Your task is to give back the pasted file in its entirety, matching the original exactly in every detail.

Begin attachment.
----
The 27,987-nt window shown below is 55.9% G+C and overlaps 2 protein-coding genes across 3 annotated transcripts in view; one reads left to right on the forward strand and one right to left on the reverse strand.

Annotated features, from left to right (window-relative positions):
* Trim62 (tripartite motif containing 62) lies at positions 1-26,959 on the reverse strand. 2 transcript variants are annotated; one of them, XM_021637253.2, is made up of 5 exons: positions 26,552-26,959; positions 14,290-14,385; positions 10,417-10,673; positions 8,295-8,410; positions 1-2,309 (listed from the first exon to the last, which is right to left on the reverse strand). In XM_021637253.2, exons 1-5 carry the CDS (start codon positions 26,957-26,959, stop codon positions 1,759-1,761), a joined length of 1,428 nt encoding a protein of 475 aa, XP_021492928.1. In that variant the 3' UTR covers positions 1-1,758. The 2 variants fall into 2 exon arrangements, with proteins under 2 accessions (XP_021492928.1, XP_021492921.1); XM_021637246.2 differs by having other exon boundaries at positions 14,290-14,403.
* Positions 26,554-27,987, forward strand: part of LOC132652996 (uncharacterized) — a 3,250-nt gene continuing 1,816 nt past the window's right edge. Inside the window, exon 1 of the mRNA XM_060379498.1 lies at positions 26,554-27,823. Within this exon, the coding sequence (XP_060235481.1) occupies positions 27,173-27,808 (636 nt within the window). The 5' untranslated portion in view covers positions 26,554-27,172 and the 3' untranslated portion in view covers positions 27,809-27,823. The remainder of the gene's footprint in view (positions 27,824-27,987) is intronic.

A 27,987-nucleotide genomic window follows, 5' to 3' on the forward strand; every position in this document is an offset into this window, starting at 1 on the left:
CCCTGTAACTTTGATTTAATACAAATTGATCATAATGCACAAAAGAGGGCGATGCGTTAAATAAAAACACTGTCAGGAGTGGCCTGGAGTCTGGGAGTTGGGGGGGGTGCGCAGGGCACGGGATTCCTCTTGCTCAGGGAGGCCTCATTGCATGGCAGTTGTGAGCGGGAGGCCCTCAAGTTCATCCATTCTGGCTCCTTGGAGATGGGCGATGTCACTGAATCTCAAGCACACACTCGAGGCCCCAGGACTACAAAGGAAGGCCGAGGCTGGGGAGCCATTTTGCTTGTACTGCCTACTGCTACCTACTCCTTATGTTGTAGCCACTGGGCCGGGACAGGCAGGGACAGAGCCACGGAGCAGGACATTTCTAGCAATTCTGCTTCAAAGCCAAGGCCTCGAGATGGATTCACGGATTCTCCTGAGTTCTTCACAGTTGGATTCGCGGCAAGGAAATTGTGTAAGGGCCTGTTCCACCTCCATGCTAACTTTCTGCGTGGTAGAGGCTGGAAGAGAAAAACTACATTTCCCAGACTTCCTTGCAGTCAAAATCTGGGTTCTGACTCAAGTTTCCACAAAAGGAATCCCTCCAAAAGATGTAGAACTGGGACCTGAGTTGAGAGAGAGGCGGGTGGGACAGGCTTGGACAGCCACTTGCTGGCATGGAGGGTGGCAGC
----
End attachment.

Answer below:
The 27,987-nt window shown below is 55.9% G+C and overlaps 2 protein-coding genes across 3 annotated transcripts in view; one reads left to right on the forward strand and one right to left on the reverse strand.

Annotated features, from left to right (window-relative positions):
* Trim62 (tripartite motif containing 62) lies at positions 1-26,959 on the reverse strand. 2 transcript variants are annotated; one of them, XM_021637253.2, is made up of 5 exons: positions 26,552-26,959; positions 14,290-14,385; positions 10,417-10,673; positions 8,295-8,410; positions 1-2,309 (listed from the first exon to the last, which is right to left on the reverse strand). In XM_021637253.2, exons 1-5 carry the CDS (start codon positions 26,957-26,959, stop codon positions 1,759-1,761), a joined length of 1,428 nt encoding a protein of 475 aa, XP_021492928.1. In that variant the 3' UTR covers positions 1-1,758. The 2 variants fall into 2 exon arrangements, with proteins under 2 accessions (XP_021492928.1, XP_021492921.1); XM_021637246.2 differs by having other exon boundaries at positions 14,290-14,403.
* Positions 26,554-27,987, forward strand: part of LOC132652996 (uncharacterized) — a 3,250-nt gene continuing 1,816 nt past the window's right edge. Inside the window, exon 1 of the mRNA XM_060379498.1 lies at positions 26,554-27,823. Within this exon, the coding sequence (XP_060235481.1) occupies positions 27,173-27,808 (636 nt within the window). The 5' untranslated portion in view covers positions 26,554-27,172 and the 3' untranslated portion in view covers positions 27,809-27,823. The remainder of the gene's footprint in view (positions 27,824-27,987) is intronic.

A 27,987-nucleotide genomic window follows, 5' to 3' on the forward strand; every position in this document is an offset into this window, starting at 1 on the left:
CCCTGTAACTTTGATTTAATACAAATTGATCATAATGCACAAAAGAGGGCGATGCGTTAAATAAAAACACTGTCAGGAGTGGCCTGGAGTCTGGGAGTTGGGGGGGGTGCGCAGGGCACGGGATTCCTCTTGCTCAGGGAGGCCTCATTGCATGGCAGTTGTGAGCGGGAGGCCCTCAAGTTCATCCATTCTGGCTCCTTGGAGATGGGCGATGTCACTGAATCTCAAGCACACACTCGAGGCCCCAGGACTACAAAGGAAGGCCGAGGCTGGGGAGCCATTTTGCTTGTACTGCCTACTGCTACCTACTCCTTATGTTGTAGCCACTGGGCCGGGACAGGCAGGGACAGAGCCACGGAGCAGGACATTTCTAGCAATTCTGCTTCAAAGCCAAGGCCTCGAGATGGATTCACGGATTCTCCTGAGTTCTTCACAGTTGGATTCGCGGCAAGGAAATTGTGTAAGGGCCTGTTCCACCTCCATGCTAACTTTCTGCGTGGTAGAGGCTGGAAGAGAAAAACTACATTTCCCAGACTTCCTTGCAGTCAAAATCTGGGTTCTGACTCAAGTTTCCACAAAAGGAATCCCTCCAAAAGATGTAGAACTGGGACCTGAGTTGAGAGAGAGGCGGGTGGGACAGGCTTGGACAGCCACTTGCTGGCATGGAGGGTGGCAGC